Lauzon does not say so, but her juxtaposition of her love of living stones with Crizer and Van Tassel’s recognition of the specialness of the Giant Rock is telling. She seems to suggest that these two White men using the only mental tools they had, i.e., science or pseudo-science, at least tried to engage with the Rock to understand it, whereas a Native person who believes that all stones are alive need not recur to science to explain how a stone can communicate with human beings.
On February 21, 2000, the Giant Rock suddenly split, perhaps in response to an earthquake, revealing a pristine white granite surface. Soon enough this surface was defaced with graffiti of the most hateful kind – swastikas and slogans against women, gays and Black people. Ancient pictographs made by Indigenous people were also defaced. Her question is “Can a site still be sacred if it has been desecrated?”
By the time Lauzon has reached this question and the screen has shown us the disgusting graffiti, Lauzon has emptied most of the bowls of their stones and spread them around her on the floor. She has told us that the stones on the earth correspond to the stars in the sky. Lauzon has had us demonstrate with stones where Ursa Major is in the night sky. Lauzon has told us an Indigenous creation story about how the Sky Woman came to live upon the earth and created the stars from the dust of the earth. Lauzon says she found a note among her mother’s belongings after her death that stated “We come from the stars, we are star people”. By this time we have hummed a drone to Lauzon’s lovely singing. We have heard Lauzon play quartz crystal singing bowls – inanimate objects that make music when touched.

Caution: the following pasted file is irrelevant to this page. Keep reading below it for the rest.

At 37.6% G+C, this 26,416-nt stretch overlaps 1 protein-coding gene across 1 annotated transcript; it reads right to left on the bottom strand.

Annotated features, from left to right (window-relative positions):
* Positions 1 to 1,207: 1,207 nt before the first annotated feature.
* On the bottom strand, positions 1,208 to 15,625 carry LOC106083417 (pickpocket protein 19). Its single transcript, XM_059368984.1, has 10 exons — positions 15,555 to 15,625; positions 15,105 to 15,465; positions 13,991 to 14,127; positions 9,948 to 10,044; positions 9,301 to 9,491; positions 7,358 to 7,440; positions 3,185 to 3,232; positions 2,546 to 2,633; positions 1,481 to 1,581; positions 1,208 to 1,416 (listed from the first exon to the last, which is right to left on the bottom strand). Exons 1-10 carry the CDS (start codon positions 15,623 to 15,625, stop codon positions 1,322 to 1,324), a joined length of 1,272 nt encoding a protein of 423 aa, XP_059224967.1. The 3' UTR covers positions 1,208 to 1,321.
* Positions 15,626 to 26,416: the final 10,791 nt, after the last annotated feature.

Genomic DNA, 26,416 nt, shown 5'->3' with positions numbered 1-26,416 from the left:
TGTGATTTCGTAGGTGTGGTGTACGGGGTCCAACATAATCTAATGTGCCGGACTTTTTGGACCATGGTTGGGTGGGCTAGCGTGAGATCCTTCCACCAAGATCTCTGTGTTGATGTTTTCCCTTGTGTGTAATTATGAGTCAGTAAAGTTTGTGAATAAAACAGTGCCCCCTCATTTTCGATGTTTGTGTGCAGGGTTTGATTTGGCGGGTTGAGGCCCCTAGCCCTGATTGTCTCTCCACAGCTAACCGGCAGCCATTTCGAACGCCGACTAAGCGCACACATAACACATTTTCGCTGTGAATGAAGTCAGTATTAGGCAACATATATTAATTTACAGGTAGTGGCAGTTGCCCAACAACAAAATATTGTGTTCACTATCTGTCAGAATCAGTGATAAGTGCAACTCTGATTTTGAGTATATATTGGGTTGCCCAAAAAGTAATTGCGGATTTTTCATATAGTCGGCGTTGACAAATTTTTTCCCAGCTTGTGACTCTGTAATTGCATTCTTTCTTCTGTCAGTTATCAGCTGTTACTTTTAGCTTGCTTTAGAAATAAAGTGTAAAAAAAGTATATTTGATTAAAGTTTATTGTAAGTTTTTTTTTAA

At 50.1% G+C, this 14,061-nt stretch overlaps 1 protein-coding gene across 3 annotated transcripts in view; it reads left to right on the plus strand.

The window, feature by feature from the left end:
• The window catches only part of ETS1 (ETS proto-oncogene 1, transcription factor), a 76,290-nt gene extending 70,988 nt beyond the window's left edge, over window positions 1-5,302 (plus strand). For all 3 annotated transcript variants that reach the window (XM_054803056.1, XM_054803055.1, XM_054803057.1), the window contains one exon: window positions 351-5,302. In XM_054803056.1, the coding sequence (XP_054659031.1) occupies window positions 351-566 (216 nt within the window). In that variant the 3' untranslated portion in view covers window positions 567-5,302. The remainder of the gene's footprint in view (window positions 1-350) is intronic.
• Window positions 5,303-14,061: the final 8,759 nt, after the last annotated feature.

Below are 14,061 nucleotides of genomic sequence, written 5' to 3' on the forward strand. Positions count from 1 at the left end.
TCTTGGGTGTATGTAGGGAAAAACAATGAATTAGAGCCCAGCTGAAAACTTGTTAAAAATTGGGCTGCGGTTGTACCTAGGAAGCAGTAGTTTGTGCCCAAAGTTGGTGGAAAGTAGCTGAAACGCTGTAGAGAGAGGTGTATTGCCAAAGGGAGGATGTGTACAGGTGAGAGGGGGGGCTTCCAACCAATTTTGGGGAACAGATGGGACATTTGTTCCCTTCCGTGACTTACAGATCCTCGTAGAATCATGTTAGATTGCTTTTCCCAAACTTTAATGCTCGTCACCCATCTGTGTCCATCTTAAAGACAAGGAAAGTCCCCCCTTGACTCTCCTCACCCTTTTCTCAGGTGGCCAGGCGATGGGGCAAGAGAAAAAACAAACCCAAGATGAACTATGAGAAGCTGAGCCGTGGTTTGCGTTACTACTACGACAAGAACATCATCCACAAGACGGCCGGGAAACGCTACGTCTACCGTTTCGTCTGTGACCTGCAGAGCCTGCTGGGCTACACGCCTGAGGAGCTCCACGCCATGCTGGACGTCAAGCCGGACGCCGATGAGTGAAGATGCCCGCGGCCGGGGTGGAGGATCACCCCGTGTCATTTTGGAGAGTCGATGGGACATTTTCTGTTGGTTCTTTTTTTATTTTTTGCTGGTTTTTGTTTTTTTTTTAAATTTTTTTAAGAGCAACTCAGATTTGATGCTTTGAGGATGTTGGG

Thus, by the time she shows us how the Giant Rock split and how it was defaced, she has already demonstrated that there is a power within people and a connection between people and the earth and the sky that no mere layer of paint can subvert. Again, Lauzon never explicitly states this. She doesn’t have to. She has created her show in order that we experience a different way of looking at the world and a different way of viewing our place within it so that we know what the answer to her question is without prompting.
In Prophecy Fog Lauzon gleams with humility and graciousness. By the end we feel there is no adequate way to thank Lauzon for the insight she has given us. Simply put, Prophecy Fog is a mind-expanding experience that no one should miss.
Photos: Jani Lauzon in Prophecy Fog. © 2019 Dahlia Katz.
For tickets visit www.coalminetheatre.com/prophecy-fog